Alan Alda On How Improv Taught Him There’s No Such Thing as Failure
The Emmy Award-winning actor, author and professor on his casual relationship with his phone and the moment he knew he wanted to be a writer.
When you have the opportunity to ask some of the most interesting people in the world about their lives, sometimes the most fascinating answers come from the simplest questions. The Thrive Questionnaire is an ongoing series that gives an intimate look inside the lives of some of the world’s most successful people.
Thrive Global: What’s the first thing you do when you get out of bed?
Alan Alda: I start thinking about the crunch and burst of the cereal and blueberries I’m going to have in a few minutes.
TG: What gives you energy?
AA: Being obsessed with something I care about.
TG: What’s your secret life hack?
AA: Finding the right thing to be obsessed about.
TG: Name a book that changed your life.
AA: I was eight and read a book called “Top Horse at Crescent Ranch.” I knew from that moment that I wanted to be a writer. So I started working on a story that I decided would be completely different. I called it “Not the Top Horse at Crescent Ranch.” In a way it was a different story, because it was about the underdog, not the big cheese.
TG: Tell us about your relationship with your phone. Does it sleep with you?
AA: No, we’re just dating.
TG; How do you deal with email?
AA: Often, I flag it, and then a few months later a good deal of it is too old to answer. I always have about a hundred flags. My laptop looks like the United Nations.
TG: You unexpectedly find 15 minutes in your day, what do you do with it?
AA: I reward myself with a game of Spite and Malice on my iPad. I love those little reward hormones every time I win. Seems to clear my head.
TG: When was the last time you felt burned out and why?
AA: Obsession may not be all it’s cracked up to be.
TG: When was the last time you felt you failed and how did you overcome it?
AA: I’ve been an improviser since I was in my twenties. There’s really no failing in improv. You just go on to the next thing.
TG: Share a quote that you love and that gives you strength or peace.
AA: “Reality is our friend.” In other words, things aren’t what they ought to be, they’re simply what they are. That saying gives me a lot of peace. It’s a good thing, too, because I made it up.
ALAN ALDA will publish his third book in June, 2017. On the subject of communication, it’s called “If I Understood You, Would I Have This Look on My Face?”
Alda has earned international recognition as an actor, writer and director. In addition to The Aviator, for which he was nominated for an Academy Award, Alda’s films include Crimes and Misdemeanors, Everyone Says I Love You, Flirting With Disaster, Manhattan Murder Mystery, Same Time, Next Year and California Suite, as well as The Seduction of Joe Tynan, which he wrote, and The Four Seasons, Sweet Liberty, A New Life and Betsy’s Wedding, all of which he wrote and directed. In 2011–2012 his film appearances included Tower Heist and Wanderlust.
He has the distinction of being nominated for an Oscar, a Tony, and an Emmy — as well as publishing a bestselling book — all in the same year (2005). His Emmy nomination that year was for his role on The West Wing. The Tony nomination (his third) was for his role in the Broadway revival of David Mamet’s Glengarry Glen Ross. In addition to receiving an Academy Award nomination for his appearance in Martin Scorsese’s The Aviator that year, he was also nominated for a British Academy Award.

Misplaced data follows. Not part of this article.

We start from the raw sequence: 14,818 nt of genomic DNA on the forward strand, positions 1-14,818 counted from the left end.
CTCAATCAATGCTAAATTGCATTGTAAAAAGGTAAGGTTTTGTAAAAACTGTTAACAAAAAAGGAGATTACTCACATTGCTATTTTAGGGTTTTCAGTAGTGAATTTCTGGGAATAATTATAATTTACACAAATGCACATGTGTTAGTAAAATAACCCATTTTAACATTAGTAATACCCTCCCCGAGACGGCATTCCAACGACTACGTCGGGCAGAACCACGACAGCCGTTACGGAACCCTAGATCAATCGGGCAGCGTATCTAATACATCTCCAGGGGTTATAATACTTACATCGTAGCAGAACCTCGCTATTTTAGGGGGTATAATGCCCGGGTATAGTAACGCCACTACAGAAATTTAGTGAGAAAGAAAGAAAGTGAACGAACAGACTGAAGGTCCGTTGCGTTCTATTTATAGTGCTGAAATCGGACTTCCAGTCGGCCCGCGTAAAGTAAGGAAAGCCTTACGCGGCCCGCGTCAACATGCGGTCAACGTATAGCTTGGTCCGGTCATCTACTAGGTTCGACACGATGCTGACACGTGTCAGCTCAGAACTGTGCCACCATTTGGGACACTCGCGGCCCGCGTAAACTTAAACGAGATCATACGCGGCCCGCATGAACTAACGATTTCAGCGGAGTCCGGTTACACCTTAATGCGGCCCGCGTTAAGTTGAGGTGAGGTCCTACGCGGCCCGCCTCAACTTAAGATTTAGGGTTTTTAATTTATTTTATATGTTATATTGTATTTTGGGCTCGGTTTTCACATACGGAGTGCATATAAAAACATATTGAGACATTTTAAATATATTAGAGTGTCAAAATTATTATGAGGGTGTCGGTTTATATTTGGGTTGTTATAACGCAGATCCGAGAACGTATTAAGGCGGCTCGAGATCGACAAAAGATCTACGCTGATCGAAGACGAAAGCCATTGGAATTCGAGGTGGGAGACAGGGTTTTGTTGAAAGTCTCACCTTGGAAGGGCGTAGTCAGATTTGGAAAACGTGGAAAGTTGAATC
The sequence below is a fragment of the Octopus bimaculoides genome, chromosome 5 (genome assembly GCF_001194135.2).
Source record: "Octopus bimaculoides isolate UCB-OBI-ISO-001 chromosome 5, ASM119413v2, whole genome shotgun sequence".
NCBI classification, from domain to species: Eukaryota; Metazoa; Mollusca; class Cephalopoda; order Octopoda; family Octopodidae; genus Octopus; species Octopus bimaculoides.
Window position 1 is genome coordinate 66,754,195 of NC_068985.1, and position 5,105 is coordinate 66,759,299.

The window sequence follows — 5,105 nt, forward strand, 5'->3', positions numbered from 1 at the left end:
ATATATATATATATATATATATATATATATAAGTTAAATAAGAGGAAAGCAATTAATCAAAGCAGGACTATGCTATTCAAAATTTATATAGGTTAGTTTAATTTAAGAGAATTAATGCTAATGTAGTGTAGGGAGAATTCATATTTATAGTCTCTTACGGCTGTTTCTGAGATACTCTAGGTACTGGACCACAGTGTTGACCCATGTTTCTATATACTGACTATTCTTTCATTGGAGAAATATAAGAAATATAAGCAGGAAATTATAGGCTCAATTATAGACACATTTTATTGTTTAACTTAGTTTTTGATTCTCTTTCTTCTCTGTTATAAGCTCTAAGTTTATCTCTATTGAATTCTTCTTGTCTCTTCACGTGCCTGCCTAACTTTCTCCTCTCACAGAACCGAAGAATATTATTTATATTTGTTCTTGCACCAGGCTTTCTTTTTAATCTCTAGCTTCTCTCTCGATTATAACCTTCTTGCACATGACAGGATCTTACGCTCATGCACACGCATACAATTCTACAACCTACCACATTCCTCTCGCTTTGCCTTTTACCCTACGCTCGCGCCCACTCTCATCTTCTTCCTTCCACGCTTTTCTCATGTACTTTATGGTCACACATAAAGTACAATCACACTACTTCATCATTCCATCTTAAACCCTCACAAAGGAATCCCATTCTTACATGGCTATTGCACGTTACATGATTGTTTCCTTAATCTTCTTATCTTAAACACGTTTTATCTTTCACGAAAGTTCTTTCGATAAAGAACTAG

In all, he has received 7 EMMYs.
Alda played Hawkeye Pierce on the classic television series M*A*S*H, and wrote and directed many of the episodes. His 33 Emmy nominations include performances in 2009 for 30 Rock, in 2006 for West Wing (winning his 6th Emmy), and in 1999 for ER. In 2014, he played the nefarious Alan Fitch on The Blacklist. In 2016, he was the hard to like Uncle Pete in Louis C.K.’s Horace and Pete.
In 1994 he was inducted into the Television Hall of Fame. He hosted the award-winning series Scientific American Frontiers on PBS for eleven years, interviewing leading scientists from around the world. He has also hosted the PBS science series The Human Spark, and the miniseries Brains on Trial.
Other television performances include Truman Capote’s The Glass House and Kill Me If You Can, for which he received an Emmy nomination for his portrayal of Caryl Chessman, an inmate who spent 12 years on death row.
On Broadway, he has appeared in the 2014 revival of Love Letters — and as the physicist Richard Feynman in the play QED. He starred in the first American production of the international hit play ART. In addition to his nomination for Glengarry, he was also nominated for the Tony Award for his performances in Neil Simon’s Jake’s Women and the musical The Apple Tree. Other appearances on Broadway include The Owl and the Pussycat, Purlie Victorious and Fair Game for Lovers for which he received a Theatre World Award.
He was presented with the National Science Board’s Public Service Award in 2006 for his efforts in helping to broaden the public’s understanding of science. He has also received the Scientific American Lifetime Achievement Award and the American Chemical Society Award for Public Service. In 2014, he was named a fellow of the American Physical Society for his work in helping scientists improve their communication skills. Since 2008, he has worked with physicist Brian Greene in presenting the annual World Science Festival in New York City, attended by over a million people. He helped found the Alan Alda Center for Communicating Science at Stony Brook University, where he is a a Visiting Professor.
His first memoir Never Have Your Dog Stuffed, and Other Things I’ve Learned became a New York Times bestseller, as did his second: Things I Overheard While Talking to Myself.